Dressing the part isn't essential, but if you want to be authentic you will need an anorak and a pair of skintight stretchy trousers which are at least a size too small and have holes where they shouldn't. Note that this is the inexpensive part of horse ownership; you need only one of each, since neither will be washed more than twice a year. You should be militantly indifferent to your appearance, because the horse doesn't actually care what you look like, and therefore neither should anyone else. Footwear, however, is important. You do need a pair of boots, which you should soak in cold urine every night. so that they quickly attain that 'Je ne sais quoi...' (That's French for 'pervasive smell of wee-wee').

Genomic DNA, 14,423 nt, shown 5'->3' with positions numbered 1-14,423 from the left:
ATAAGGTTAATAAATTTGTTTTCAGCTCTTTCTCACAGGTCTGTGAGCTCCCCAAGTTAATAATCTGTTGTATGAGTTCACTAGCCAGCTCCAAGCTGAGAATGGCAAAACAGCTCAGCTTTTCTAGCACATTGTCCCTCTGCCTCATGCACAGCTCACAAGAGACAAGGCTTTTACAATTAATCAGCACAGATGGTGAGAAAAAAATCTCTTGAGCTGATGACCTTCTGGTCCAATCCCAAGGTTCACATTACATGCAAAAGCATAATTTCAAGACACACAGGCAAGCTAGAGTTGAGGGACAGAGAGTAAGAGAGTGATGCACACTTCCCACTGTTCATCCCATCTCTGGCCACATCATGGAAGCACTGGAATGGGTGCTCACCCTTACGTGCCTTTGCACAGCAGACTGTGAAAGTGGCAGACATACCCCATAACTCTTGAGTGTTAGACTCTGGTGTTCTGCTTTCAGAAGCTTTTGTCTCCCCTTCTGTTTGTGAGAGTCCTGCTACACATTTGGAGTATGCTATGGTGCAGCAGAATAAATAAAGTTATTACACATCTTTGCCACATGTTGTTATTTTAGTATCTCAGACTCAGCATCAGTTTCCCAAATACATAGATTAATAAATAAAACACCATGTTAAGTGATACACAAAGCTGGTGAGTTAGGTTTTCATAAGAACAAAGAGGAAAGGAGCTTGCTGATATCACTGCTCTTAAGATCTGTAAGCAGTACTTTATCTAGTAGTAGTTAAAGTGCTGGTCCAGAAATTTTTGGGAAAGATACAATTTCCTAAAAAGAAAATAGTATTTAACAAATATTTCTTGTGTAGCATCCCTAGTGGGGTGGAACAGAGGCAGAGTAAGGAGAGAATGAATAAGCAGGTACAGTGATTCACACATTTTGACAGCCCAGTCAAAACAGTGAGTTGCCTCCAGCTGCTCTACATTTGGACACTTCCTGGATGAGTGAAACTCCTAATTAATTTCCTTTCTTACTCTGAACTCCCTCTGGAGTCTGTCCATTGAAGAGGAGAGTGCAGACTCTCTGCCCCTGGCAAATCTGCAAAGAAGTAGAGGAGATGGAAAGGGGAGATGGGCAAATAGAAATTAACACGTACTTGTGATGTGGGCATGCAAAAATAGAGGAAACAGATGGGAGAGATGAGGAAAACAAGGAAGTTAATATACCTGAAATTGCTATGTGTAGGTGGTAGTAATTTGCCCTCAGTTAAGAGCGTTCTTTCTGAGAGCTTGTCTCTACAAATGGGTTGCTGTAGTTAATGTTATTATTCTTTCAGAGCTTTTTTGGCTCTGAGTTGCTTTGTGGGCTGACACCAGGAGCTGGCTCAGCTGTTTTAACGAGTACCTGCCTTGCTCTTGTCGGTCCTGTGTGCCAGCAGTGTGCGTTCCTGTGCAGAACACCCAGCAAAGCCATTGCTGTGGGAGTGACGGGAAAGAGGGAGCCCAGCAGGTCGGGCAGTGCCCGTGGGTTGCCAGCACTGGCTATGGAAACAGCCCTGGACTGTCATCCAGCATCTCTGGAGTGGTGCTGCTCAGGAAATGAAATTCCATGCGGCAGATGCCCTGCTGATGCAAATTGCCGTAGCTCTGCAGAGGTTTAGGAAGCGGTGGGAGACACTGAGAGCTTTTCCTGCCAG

Your pretend horse is going to require a certain amount of looking after - physically and financially. Be prepared to spend up to two hours before and after work each day in the middle of a field, shovelling wet twenty-pound notes into a shredder (note that shredded paper from companies who really do print money is sometimes used as horse bedding, the analogy isn't that far fetched) while a crazed accomplice pelts you with dung. Obviously, that should be horse dung, but since you don't actually have a horse yet, cowshit will do. One cautionary note - if you are using cowshit, make sure its fresh - those dried out "frisbee" shaped cowpats can have your eye out in skilled hands.
You have now successfully recreated the authentic mucking-out experience, while at the same time getting used to feed, accommodation and vet bills. You see how easy I'm making this for you?